The technician shortage is real. The automotive industry needs to come to terms with this sooner rather than later. The problem is, no matter when the industry does face up to this, there will be a period where the shortage will be more severe.
So, what can you do to keep from being affected by this?
1. Keep Your Current Techs
The is the easiest approach. More than likely, if you already have a team of good techs that have been with you for an extended amount of time, you already know how to keep them.
Shops, where technicians stay, usually treat them like people, not just employees. The staff is part of the shop’s operation. This grants them a “buy-in” to the shop and its procedures, so they are more likely to cooperate and follow the rules. The management listens to the techs when they suggest changes or ideas on how to make things better. The beauty of this approach is that it costs you no money, just an attitude adjustment.
2. Train Your Techs
Training your techs or putting a system in place where they can get training and be reimbursed for passing the course will help also. The better trained your techs are, the faster and more efficient the repairs. Today’s vehicles are too complicated and expensive to “learn” on. Investing in training up front will result in a definite payback in the future. Training keeps techs.
3. Pay Them
If a tech is struggling to live, within reason that is, on the money they make, they will never be happy. They will always be distracted by the financial issues hanging over their heads, making mistakes more likely to occur.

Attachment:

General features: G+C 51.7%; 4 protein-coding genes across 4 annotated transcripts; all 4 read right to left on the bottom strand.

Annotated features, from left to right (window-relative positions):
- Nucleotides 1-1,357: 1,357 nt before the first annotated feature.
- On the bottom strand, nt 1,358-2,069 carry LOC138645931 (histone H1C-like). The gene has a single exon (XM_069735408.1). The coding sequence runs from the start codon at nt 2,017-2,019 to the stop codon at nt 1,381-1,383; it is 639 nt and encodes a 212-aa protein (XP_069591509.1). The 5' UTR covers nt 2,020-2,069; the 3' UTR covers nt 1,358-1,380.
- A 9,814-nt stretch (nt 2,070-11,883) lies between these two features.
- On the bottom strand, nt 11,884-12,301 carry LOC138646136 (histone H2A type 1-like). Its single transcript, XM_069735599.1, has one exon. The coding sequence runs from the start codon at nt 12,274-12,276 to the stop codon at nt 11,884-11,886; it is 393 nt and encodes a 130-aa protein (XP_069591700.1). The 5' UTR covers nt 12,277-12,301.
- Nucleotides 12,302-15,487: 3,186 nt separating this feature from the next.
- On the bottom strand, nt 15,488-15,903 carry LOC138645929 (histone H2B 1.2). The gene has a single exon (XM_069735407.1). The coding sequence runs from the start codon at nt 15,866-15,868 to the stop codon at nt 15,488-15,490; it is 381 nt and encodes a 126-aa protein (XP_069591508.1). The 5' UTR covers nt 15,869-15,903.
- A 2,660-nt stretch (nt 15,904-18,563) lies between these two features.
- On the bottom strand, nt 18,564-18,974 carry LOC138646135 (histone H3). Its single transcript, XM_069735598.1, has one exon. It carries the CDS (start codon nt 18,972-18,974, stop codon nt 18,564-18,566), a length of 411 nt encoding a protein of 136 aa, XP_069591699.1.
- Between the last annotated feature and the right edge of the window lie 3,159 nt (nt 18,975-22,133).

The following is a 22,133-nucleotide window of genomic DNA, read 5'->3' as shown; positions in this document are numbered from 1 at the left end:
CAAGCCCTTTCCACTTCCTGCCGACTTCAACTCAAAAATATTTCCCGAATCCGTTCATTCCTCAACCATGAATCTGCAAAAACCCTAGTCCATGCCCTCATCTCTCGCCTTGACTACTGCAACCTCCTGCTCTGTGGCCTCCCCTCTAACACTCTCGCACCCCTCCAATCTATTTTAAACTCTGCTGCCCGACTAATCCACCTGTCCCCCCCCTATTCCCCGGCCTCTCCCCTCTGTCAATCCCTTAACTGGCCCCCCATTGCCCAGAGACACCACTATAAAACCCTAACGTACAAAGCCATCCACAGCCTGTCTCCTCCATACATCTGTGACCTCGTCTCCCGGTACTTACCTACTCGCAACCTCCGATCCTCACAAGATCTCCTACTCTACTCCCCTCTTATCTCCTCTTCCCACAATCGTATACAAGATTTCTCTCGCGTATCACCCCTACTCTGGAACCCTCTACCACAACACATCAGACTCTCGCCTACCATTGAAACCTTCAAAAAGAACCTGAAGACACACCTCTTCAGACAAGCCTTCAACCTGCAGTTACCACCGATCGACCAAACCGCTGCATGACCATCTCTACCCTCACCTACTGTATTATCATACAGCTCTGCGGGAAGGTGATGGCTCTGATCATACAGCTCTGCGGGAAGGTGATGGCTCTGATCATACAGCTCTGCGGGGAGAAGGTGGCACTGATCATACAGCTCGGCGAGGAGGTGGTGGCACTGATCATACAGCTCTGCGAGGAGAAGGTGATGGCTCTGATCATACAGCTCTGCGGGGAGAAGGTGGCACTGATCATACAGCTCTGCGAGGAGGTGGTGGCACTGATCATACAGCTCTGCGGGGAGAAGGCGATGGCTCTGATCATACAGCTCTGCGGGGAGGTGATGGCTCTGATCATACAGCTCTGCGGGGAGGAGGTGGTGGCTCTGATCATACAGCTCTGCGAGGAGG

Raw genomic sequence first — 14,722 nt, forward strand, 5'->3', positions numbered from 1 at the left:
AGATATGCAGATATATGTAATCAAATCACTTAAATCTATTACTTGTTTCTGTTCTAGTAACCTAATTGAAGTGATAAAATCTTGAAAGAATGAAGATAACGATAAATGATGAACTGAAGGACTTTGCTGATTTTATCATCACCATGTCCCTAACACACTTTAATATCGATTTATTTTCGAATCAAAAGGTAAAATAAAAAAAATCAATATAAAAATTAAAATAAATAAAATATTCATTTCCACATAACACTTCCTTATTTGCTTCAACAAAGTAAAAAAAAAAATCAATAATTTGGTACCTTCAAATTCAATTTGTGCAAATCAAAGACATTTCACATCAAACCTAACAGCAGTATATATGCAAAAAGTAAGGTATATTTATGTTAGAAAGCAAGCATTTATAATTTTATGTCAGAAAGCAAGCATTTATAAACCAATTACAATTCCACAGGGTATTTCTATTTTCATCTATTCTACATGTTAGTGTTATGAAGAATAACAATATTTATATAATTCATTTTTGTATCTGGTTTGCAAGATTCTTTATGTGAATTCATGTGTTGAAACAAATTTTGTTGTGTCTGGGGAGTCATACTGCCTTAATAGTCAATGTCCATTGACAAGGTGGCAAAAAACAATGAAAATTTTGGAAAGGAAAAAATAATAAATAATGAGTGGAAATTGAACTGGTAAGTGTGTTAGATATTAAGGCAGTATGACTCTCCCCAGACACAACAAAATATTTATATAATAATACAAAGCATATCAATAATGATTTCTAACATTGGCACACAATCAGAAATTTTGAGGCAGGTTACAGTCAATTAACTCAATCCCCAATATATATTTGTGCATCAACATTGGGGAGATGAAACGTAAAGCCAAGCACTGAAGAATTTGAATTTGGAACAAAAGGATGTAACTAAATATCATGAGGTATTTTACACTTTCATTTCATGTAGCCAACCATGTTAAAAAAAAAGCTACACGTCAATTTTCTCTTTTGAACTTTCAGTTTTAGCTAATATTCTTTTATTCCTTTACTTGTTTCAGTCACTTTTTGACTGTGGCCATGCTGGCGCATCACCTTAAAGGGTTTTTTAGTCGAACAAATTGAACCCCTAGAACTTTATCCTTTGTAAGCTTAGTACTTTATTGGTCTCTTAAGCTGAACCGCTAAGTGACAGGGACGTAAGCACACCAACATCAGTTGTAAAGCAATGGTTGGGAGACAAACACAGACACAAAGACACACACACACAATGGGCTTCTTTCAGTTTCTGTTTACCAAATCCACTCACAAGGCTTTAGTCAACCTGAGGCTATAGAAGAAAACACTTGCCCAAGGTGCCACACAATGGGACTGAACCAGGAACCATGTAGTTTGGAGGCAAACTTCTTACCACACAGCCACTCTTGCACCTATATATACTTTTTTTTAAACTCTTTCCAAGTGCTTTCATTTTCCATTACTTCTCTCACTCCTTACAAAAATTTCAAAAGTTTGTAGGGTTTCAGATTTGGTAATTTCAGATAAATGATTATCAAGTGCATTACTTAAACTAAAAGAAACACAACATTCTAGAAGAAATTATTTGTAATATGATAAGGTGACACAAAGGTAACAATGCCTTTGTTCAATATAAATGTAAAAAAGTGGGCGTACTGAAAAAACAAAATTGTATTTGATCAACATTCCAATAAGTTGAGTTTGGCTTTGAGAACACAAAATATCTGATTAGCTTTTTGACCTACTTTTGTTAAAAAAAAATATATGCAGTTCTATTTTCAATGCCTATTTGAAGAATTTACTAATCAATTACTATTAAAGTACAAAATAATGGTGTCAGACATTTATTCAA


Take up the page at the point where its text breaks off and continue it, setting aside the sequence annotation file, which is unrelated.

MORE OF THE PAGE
The level of expertise required for each tech to work on today’s vehicle is always climbing faster than the techs’ pay has. You need to develop a fair system of pay where everyone benefits. Yes, this is a constant challenge, but if you consider how expensive it is to lose a good tech, it is a good investment.
4. Farm Techs
There are tech schools across the country; high school and post-secondary level automotive programs are a good start. Take some time and get involved in a program. Get permission to visit the school and watch the teacher and students do their thing. Get involved. Teach some yourself. Invite the class to your shop for a visit.
Identify students that have talent; maybe set up an apprentice situation where the student comes to your shop for a few hours a week to watch, work, and learn. You can consider this to be a “try before you buy” situation. It will not take much of your time to see who will be the best candidate for your shop. The best part about this is that it only costs you some time and you can get an eager-to-learn individual before they learn bad habits.
I do admit that this is oversimplified, but it is definitely a place to start. Most importantly, do not wait until you are short a tech, prepare for when you eventually will be. Filling that spot will be much easier.